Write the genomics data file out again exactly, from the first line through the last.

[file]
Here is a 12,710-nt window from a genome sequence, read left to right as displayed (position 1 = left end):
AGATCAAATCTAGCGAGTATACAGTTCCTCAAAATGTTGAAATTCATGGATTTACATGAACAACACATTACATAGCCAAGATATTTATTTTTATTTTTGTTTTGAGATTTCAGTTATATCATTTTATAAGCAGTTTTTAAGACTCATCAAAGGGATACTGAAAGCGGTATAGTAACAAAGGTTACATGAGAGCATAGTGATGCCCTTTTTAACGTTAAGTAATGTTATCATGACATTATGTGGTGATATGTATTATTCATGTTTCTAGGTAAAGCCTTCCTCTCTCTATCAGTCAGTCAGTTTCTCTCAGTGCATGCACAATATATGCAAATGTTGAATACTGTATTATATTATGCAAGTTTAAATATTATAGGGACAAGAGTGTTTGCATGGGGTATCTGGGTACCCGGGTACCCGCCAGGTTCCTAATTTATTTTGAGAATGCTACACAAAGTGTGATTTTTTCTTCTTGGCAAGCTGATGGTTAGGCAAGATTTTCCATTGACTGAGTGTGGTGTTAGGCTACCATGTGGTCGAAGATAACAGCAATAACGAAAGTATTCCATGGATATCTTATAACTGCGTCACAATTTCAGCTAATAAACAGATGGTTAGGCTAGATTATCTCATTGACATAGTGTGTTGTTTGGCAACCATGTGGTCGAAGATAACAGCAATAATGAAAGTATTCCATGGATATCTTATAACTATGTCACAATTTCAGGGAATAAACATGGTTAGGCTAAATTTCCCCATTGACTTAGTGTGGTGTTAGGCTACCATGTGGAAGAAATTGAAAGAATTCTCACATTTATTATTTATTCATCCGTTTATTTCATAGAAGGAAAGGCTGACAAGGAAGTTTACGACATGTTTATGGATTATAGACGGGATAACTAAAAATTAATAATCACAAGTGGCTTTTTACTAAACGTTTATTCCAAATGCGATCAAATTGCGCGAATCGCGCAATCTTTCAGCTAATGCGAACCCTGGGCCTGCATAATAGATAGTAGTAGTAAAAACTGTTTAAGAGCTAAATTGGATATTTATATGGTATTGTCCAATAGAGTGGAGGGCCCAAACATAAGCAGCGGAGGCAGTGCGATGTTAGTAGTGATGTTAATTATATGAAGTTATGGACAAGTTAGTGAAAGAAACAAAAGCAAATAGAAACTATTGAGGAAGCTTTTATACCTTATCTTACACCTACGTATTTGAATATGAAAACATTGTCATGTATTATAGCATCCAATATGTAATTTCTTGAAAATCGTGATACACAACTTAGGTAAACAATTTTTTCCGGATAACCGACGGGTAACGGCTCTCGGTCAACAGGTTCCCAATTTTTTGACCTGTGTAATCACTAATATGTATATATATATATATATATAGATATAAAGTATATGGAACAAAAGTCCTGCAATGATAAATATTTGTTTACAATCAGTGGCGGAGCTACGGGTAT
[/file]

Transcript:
Here is a 12,710-nt window from a genome sequence, read left to right as displayed (position 1 = left end):
AGATCAAATCTAGCGAGTATACAGTTCCTCAAAATGTTGAAATTCATGGATTTACATGAACAACACATTACATAGCCAAGATATTTATTTTTATTTTTGTTTTGAGATTTCAGTTATATCATTTTATAAGCAGTTTTTAAGACTCATCAAAGGGATACTGAAAGCGGTATAGTAACAAAGGTTACATGAGAGCATAGTGATGCCCTTTTTAACGTTAAGTAATGTTATCATGACATTATGTGGTGATATGTATTATTCATGTTTCTAGGTAAAGCCTTCCTCTCTCTATCAGTCAGTCAGTTTCTCTCAGTGCATGCACAATATATGCAAATGTTGAATACTGTATTATATTATGCAAGTTTAAATATTATAGGGACAAGAGTGTTTGCATGGGGTATCTGGGTACCCGGGTACCCGCCAGGTTCCTAATTTATTTTGAGAATGCTACACAAAGTGTGATTTTTTCTTCTTGGCAAGCTGATGGTTAGGCAAGATTTTCCATTGACTGAGTGTGGTGTTAGGCTACCATGTGGTCGAAGATAACAGCAATAACGAAAGTATTCCATGGATATCTTATAACTGCGTCACAATTTCAGCTAATAAACAGATGGTTAGGCTAGATTATCTCATTGACATAGTGTGTTGTTTGGCAACCATGTGGTCGAAGATAACAGCAATAATGAAAGTATTCCATGGATATCTTATAACTATGTCACAATTTCAGGGAATAAACATGGTTAGGCTAAATTTCCCCATTGACTTAGTGTGGTGTTAGGCTACCATGTGGAAGAAATTGAAAGAATTCTCACATTTATTATTTATTCATCCGTTTATTTCATAGAAGGAAAGGCTGACAAGGAAGTTTACGACATGTTTATGGATTATAGACGGGATAACTAAAAATTAATAATCACAAGTGGCTTTTTACTAAACGTTTATTCCAAATGCGATCAAATTGCGCGAATCGCGCAATCTTTCAGCTAATGCGAACCCTGGGCCTGCATAATAGATAGTAGTAGTAAAAACTGTTTAAGAGCTAAATTGGATATTTATATGGTATTGTCCAATAGAGTGGAGGGCCCAAACATAAGCAGCGGAGGCAGTGCGATGTTAGTAGTGATGTTAATTATATGAAGTTATGGACAAGTTAGTGAAAGAAACAAAAGCAAATAGAAACTATTGAGGAAGCTTTTATACCTTATCTTACACCTACGTATTTGAATATGAAAACATTGTCATGTATTATAGCATCCAATATGTAATTTCTTGAAAATCGTGATACACAACTTAGGTAAACAATTTTTTCCGGATAACCGACGGGTAACGGCTCTCGGTCAACAGGTTCCCAATTTTTTGACCTGTGTAATCACTAATATGTATATATATATATATATATAGATATAAAGTATATGGAACAAAAGTCCTGCAATGATAAATATTTGTTTACAATCAGTGGCGGAGCTACGGGTAT